A Robotic Transportation System via Hybrid Jump-Gliding Locomotion
In this paper, various methods of bio-inspired locomotion are investigated with the objective of designing a robotic system to transport a payload via the convention of repeatable jump gliding. The authors provide the mission objective of transporting a payload over a stepped incline, and propose a winged bipedal robot parameterized under the bounding requisites that such a system be capable of exploiting the joint locomotive implications of jumping and gliding for a series of controlled flights and subsequent landings. Of particular interest is the consideration of the initial energy investment 'jump' required to become airborne. Characterizing the lift required to maintain the system airborne, and wing-articulation to alter flight-control moments (and consequent attitude control) provide an explicit investigation into aviary locomotion. Equations of motion are described and utilized in a simulation to validate the system configuration. Environmental factors such as wind were considered for an increased fidelity in the bio-inspired nature of the robot. Simulation implementation is conducted using Matlab and Python, with Autodesk Fusion 360 for visual modeling, Simulation Design Environment for finite elemental meshing, and CFD Motion for computing the fluid dynamics.
Bio-Inspired locomotion, Biomimetics, Aerodynamics, Jump-Gliding, Micro aerial vehicles
Jumpgliders have been conceptualized in various implementation. Inspiration has been drawn from everything from flying fish , to locusts , and birds [3,4] (Figure 1). Motivations for gliding after a jump primarily benefit increased distance traveled for a given energy input. This range of travel can increase the speed at which a bipedal system traverses difficult terrain . As this paper's proposed robot is traversing an incline, the primary benefit of a winged-bipedal is to reduce the amount of load the legs must overcome to land without plastic deformation and reduction of mission-limiting fatigue.
Of particular interest on the jumping from is the design presented by Kovac, at al. , wherein a mechanical cam is used to slowly build potential energy before releasing it. In the context of a robot that both glides and jumps, the cam can be rotated during flight, allowing rapid takeoff after the robot has landed.
Experimental objective and system configuration
To bound a design environment for the transportation of a payload over an incline, the authors defined a common geometry: A stepped-staircase. The height of the steps on the staircase was taken at 80 cm, with steps every Significant inspiration was drawn from Salto1P , wherein a 98.1 g jumping robot is presented that achieve 1.25 m vertical jumping height. Our leg design is very similar, with some parameter tweaking to support the gliding portion of the trajectory. Our expectations for the jump height and launch speed are heavily drawn from their results. A key difference is the departure angle: The model presented here uses a carefully determined launch angle, as the horizontal velocity is a chief concern to prevent stall, while simultaneously ensuring adequate height to allow for multi-step traversal of the staircase. Salto-1P  also uses mini propeller blades and an articulated tail for attitude control midair, which we have replaced with articulating wings.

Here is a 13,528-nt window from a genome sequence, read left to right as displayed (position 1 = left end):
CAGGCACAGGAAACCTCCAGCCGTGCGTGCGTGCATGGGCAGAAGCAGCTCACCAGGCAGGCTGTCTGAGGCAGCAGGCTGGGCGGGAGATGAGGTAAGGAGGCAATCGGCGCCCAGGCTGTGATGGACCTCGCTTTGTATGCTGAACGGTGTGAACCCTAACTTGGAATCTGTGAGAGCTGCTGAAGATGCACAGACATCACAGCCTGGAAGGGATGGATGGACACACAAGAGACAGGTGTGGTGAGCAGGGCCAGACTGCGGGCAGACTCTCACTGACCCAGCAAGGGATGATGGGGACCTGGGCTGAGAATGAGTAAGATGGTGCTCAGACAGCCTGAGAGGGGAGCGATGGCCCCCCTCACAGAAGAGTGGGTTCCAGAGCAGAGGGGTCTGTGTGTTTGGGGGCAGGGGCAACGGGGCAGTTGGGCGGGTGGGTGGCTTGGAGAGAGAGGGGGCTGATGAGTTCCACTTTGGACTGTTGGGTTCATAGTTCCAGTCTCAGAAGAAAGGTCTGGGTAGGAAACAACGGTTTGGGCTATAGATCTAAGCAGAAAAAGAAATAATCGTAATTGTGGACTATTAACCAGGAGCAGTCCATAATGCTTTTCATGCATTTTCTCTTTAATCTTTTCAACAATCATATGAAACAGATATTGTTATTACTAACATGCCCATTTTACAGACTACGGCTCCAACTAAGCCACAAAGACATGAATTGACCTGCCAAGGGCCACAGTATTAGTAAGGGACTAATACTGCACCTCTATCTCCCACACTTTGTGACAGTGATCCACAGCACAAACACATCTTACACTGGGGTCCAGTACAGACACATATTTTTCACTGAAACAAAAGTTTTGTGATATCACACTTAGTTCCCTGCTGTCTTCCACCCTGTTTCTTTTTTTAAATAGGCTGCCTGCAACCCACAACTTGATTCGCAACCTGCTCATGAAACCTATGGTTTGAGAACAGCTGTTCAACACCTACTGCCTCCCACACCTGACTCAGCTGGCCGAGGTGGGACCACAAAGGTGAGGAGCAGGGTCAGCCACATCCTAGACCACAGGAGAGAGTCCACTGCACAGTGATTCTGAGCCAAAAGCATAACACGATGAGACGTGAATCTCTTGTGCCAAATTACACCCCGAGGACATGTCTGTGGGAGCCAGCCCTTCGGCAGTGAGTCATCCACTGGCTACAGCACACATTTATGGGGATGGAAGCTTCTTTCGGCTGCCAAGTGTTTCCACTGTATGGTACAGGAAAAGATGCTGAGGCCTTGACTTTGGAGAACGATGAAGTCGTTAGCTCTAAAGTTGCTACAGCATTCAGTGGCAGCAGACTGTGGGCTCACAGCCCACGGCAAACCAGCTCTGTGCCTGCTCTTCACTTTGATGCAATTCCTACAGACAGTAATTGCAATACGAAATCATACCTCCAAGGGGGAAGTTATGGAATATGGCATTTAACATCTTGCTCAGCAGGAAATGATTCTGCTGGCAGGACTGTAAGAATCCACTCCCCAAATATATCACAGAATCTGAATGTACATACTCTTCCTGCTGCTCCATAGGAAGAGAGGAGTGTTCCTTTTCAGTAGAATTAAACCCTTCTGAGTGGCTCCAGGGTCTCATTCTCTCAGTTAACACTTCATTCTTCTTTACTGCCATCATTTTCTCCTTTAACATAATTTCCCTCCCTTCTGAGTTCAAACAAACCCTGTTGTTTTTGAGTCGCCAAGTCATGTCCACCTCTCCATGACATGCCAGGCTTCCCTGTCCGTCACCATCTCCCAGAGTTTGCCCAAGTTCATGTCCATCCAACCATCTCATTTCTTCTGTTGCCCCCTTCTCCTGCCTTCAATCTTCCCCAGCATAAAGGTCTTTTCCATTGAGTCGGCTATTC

A jump consists of two sections: The initial acceleration while touching the ground, and the resulting parabolic trajectory. Using our gliding functionality, our jump trajectory will be intercepted at its highest point, and gracefully descend instead of falling. In order to determine the necessary jumping force, we can begin with the end in mind and reverse engineer the process. To climb several steps per jump and leave enough altitude to glide forward, we estimate a minimum jump height to be 80 cm (including a security factor, as recommended by M Kovac, et al. ). This jump height is comparable to similar jumping systems, such as Salto-1P .
For mathematical purposes we will leave the minimum jump height as yf. Using kinematic equations of motion we find:
Setting y0 = v = 0 and a = g:
This gives us the vertical velocity needed upon launch to achieve any given height. The horizontal velocity requirement is derived from the stall speed of the glider, which will be discussed in the following section.
Using our previously determined 80 cm, we find the vertical launch velocity:
Taking vy = 3.9 m/s and vx = 2.0 m/s, we find the total launch velocity to be 4.38 m/s, with a launch angle from the horizontal of 62.8 degrees.
We can use this to determine the acceleration needed during launch. Another variable is introduced, L, to represent the jumping actuation length. The longer the legs of the robot, the more time is available for acceleration, and thus less acceleration is needed. A lower acceleration is beneficial for multiple reasons, namely the reduced stress on the mechanical system and increased payload safety. Our model has a leg actuation length of 12 cm, which is comparable to Salto-1P .
Considering the launch phase, we can use the previously determined v0, which is the launch phase's final velocity, v.
The initial position y0 = 0, and at the end of the jump the robot has increased its altitude by the leg actuation length L. Using the same equation of motion as above:
2gyf = 2a(L) (4)
Solving for a, the acceleration needed throughout the jump, we find:
Using this relationship, we can evaluate robot designs and determine the optimal parameters. Returning back to the original requirements, we set yf = 80 cm and L = 12 cm and solve for the acceleration:
The mechanical system contains two articulating legs for jumping, comparable to the Salto-1P (100 g each), as well as a 56.7 g egg and a 15 g wing. The mass sums to 265 g. We include the kinetic energy of the body on launch:
The chief forces of consideration during the jumping phase is the weight of the body itself, the jumping force, and aerodynamic drag (Figure 2).
As a process which takes advantage of pressure differentials generated through a finite volume of fluid, gliding conventionally translates potential energy into controlled flight. A form of non-powered aeronautics, gliding relies on geometry specifically tailored to maintain attached flow along the majority of a body (typically referred to as a wing) traveling through a surrounding fluid at a specific range of Reynold's numbers:
ρ = density of fluid
v = relative velocity of freestream and rigid body
c = chord length of lifting surface
µ = dynamic viscosity of freestream.